Writerly Things 3/4/19: What Questions Do You Ask? Traci Kenworth


Writerly Things 3/4/19: What Questions Do You Ask?

Traci Kenworth

I’ve been blogging since 2009. In that time, I’ve tried to improve both my blogs and my craft. I had a fairly decent following on her through the years. Early last fall till Jan., my numbers increased drastically with the reblogging. Now, they’re sagging. I barely pull in three hundred viewers a month now. It’s frustrating. Part of it, I know has to do with my recovery from the first of two surgeries. Another, is that I split my adult stuff to my Loleta Abi site and kept my YA firmly here. YA authors don’t seem to have much of a presence on the web. Our audience is usually found out in bookstores, the mall, or author signings. They don’t tend to visit sites but for the few.

I knew that might be a barrier to reaching YA people. I’ve tried guesting on other YA sites over the years and it did draw in some traffic but lately, it seems more and more authors are discontinuing blogging. I don’t want to do that. I’m not convinced it doesn’t benefit me to have a blog for accountability if nothing else. It keeps me writing, keeps me moving forward. I report my progress and my rejections here. Yes, recently, two short stories got the no thumbs barely two days after I submitted.

Am I doing something wrong as an author? I realize I don’t know as much as I’d like to about things. I’ve always thought it was the story that matters. But if you look at traditional publishing for instance: it’s the brand name authors that get the stage. Not debuts. Not even mid-list authors. Being known is where it’s at nowadays. The trouble is: those well-known authors won’t always be around. And who will take their place? It doesn’t seem as if newer writers are being pushed into the spotlight to do so. Will the Big Five wake up too late? Or will more and more writers who they could push for success fall by the wayside?

I’m just wondering if anyone else sees this? Is it just me? Am I just not a good enough writer? Why do some succeed where others fail? They say it’s all about persistence. I’ve been persistent for a long time. I see myself no closer to my goals than I did back in the beginning. I have manuscripts ready for editing, one ready for querying, and I hope to begin something new this year, but I just don’t know. Surgery and recovery are taking longer than I’d like. Also, with two blogs, I’m trying not to spread myself too thin. I’ve read on Anne Allen’s blog that you only need to blog once a week. That doesn’t seem to work for me. I don’t draw enough viewers in for that. If I don’t have something every day, it seems, the numbers fall through.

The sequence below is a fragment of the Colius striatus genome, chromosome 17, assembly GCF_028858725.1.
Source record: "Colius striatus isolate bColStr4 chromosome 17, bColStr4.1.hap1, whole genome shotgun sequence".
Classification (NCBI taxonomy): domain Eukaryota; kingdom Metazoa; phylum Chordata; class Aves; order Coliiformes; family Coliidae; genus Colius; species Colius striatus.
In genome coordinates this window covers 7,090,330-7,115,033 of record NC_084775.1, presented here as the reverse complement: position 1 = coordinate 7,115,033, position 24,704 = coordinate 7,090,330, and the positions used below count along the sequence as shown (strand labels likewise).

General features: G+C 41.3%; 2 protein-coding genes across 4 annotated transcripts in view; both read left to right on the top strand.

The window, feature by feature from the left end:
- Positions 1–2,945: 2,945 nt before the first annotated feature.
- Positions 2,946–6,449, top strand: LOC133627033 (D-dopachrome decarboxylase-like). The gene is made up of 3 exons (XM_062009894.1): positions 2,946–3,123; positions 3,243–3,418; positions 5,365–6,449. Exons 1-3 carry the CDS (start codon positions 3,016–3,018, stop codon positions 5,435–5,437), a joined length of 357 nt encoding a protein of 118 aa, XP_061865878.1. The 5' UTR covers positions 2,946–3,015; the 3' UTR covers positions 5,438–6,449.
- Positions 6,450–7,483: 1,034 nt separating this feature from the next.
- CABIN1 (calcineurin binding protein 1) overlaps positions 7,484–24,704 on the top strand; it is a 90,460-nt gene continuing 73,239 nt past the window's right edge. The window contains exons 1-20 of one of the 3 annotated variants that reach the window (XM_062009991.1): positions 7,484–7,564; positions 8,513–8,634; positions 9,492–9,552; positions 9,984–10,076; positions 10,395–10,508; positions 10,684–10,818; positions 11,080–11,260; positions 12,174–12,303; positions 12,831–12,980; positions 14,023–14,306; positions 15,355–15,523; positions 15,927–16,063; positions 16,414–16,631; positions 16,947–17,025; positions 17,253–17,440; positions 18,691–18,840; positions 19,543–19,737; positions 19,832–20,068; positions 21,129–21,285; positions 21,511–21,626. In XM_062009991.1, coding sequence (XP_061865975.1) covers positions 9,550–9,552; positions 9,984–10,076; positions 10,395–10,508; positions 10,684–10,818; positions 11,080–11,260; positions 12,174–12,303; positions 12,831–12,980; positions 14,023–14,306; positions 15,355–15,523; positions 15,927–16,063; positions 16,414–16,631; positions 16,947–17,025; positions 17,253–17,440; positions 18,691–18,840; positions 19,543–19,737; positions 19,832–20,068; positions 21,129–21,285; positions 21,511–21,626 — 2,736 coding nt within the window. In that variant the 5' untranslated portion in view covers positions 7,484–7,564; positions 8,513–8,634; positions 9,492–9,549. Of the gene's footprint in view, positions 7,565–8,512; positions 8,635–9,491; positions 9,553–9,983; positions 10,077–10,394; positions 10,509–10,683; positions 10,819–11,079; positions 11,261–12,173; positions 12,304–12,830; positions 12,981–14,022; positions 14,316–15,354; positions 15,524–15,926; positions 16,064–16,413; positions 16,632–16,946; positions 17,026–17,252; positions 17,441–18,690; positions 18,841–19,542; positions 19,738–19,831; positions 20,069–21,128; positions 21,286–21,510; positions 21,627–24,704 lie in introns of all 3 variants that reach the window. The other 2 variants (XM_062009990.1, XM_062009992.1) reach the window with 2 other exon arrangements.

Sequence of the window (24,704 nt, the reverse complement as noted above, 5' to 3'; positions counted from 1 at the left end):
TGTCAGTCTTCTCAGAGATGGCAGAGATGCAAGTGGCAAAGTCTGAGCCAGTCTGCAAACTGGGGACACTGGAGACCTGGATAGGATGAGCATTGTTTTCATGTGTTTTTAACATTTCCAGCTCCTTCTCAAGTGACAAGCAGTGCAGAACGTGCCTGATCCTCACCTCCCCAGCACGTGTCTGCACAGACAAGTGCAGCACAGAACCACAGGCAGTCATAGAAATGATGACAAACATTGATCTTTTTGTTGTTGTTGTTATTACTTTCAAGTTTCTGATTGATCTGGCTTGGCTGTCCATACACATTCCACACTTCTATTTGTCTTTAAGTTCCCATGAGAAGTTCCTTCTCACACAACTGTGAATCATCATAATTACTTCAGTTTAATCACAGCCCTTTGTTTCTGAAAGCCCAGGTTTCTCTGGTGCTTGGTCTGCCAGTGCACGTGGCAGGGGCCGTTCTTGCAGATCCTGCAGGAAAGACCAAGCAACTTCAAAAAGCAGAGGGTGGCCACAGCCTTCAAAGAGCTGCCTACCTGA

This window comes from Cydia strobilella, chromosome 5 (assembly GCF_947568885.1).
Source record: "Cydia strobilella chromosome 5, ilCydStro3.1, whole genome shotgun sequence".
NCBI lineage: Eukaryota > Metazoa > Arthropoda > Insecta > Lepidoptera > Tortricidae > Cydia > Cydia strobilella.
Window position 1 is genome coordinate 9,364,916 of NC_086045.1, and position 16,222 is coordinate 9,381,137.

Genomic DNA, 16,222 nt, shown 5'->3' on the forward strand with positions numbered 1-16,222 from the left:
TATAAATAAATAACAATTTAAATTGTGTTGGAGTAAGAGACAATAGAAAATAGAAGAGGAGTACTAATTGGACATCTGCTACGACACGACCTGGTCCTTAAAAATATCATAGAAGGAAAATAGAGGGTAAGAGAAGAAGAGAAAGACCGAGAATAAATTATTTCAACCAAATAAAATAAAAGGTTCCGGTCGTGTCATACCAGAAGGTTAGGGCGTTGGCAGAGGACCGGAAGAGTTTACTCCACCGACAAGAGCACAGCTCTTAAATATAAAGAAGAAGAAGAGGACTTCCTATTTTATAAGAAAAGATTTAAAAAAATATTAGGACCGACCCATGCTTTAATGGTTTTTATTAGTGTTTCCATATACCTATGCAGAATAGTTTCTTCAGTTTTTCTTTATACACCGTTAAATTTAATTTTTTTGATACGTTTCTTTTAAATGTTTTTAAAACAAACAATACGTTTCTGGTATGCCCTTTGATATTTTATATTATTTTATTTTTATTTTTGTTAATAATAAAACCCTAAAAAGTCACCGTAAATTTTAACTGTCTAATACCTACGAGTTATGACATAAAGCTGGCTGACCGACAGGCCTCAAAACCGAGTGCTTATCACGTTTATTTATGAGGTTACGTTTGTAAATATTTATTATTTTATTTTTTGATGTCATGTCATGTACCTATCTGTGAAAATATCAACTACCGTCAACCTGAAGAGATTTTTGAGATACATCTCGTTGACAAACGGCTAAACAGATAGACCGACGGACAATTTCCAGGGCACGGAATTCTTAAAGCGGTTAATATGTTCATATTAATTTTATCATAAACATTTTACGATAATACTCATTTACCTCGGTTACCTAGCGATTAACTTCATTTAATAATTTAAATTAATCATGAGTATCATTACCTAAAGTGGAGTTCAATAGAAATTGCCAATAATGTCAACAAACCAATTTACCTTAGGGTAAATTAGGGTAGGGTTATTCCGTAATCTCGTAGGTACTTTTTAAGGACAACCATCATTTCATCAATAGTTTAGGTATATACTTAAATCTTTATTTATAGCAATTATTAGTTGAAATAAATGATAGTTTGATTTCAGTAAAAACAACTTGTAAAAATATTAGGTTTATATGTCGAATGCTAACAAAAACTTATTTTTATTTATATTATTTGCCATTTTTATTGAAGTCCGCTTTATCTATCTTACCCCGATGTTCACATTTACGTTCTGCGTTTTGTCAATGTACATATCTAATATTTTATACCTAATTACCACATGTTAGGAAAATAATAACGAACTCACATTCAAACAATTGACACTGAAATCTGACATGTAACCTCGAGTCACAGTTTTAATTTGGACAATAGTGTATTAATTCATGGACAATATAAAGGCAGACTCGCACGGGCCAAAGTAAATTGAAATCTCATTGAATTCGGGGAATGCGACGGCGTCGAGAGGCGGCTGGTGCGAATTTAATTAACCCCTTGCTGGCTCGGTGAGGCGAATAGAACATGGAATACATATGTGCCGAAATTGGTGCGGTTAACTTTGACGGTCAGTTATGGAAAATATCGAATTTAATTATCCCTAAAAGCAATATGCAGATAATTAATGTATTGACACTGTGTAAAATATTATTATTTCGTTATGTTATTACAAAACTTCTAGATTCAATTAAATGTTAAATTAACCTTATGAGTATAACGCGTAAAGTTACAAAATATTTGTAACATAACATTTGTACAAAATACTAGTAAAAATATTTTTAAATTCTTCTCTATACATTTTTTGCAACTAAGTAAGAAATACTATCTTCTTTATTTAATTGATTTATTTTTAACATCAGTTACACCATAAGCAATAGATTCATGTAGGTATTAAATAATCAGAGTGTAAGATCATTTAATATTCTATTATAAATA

I’ll work this out. Sometimes, it just seems like I’m walking uphill, never reaching the top. Any suggestions? Have a great week, take care, and God bless!    

6 thoughts on “Writerly Things 3/4/19: What Questions Do You Ask? Traci Kenworth

  1. I think it depends what your end goal is. I get bugger all traffic on my site, which I put down to not having a book(s) to draw people in. When I DO have book(s) I won’t be relying on the site alone to sell – I’ll be promoting on other blogs (blog tours), email lists, other social media and maybe a few FB or Google ads. I assume when I hit this, and when I actually have something to draw people to my site, then my numbers will go up. Till then, I’m just going to keep doing my thing and not worry about it.

    Liked by 1 person

    1. I got traffic when I reblogged a LOT but I just can’t keep up with that. Like you said, I’m trying to do my own thing. It’s just discouraging to go from 2k sometimes 3k to in the hundreds. I figure when I get my books out that maybe it’ll increase. And yeah, they’ll be blog tours then but I haven’t been able to gather an email list. I’m hearing people are tired of them. I’m trying to guest blog where I can right now to build up for future purposes when I have a book though it’s hard to do when you’re not published. I just hope for the best.

      Liked by 1 person

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